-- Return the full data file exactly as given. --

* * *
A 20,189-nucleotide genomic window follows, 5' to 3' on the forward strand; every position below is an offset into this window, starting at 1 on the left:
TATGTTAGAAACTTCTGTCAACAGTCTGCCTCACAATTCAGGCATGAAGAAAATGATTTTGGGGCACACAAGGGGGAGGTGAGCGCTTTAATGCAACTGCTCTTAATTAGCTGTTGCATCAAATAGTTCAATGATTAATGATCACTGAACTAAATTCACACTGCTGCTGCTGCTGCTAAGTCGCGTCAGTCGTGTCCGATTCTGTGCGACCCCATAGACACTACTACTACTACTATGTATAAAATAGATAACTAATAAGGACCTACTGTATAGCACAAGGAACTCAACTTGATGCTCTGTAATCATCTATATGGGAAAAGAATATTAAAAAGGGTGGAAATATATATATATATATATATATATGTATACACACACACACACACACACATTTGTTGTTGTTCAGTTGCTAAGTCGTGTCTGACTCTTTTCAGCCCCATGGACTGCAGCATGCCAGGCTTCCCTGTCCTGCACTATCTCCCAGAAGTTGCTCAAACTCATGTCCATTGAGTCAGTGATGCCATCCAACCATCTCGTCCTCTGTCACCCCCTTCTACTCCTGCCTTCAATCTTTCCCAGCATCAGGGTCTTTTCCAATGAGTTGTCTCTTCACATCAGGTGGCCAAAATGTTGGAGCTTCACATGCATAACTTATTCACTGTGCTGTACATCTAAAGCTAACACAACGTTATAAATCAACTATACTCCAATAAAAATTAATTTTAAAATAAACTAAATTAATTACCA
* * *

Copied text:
A 20,189-nucleotide genomic window follows, 5' to 3' on the forward strand; every position below is an offset into this window, starting at 1 on the left:
TATGTTAGAAACTTCTGTCAACAGTCTGCCTCACAATTCAGGCATGAAGAAAATGATTTTGGGGCACACAAGGGGGAGGTGAGCGCTTTAATGCAACTGCTCTTAATTAGCTGTTGCATCAAATAGTTCAATGATTAATGATCACTGAACTAAATTCACACTGCTGCTGCTGCTGCTAAGTCGCGTCAGTCGTGTCCGATTCTGTGCGACCCCATAGACACTACTACTACTACTATGTATAAAATAGATAACTAATAAGGACCTACTGTATAGCACAAGGAACTCAACTTGATGCTCTGTAATCATCTATATGGGAAAAGAATATTAAAAAGGGTGGAAATATATATATATATATATATATATGTATACACACACACACACACACACATTTGTTGTTGTTCAGTTGCTAAGTCGTGTCTGACTCTTTTCAGCCCCATGGACTGCAGCATGCCAGGCTTCCCTGTCCTGCACTATCTCCCAGAAGTTGCTCAAACTCATGTCCATTGAGTCAGTGATGCCATCCAACCATCTCGTCCTCTGTCACCCCCTTCTACTCCTGCCTTCAATCTTTCCCAGCATCAGGGTCTTTTCCAATGAGTTGTCTCTTCACATCAGGTGGCCAAAATGTTGGAGCTTCACATGCATAACTTATTCACTGTGCTGTACATCTAAAGCTAACACAACGTTATAAATCAACTATACTCCAATAAAAATTAATTTTAAAATAAACTAAATTAATTACCA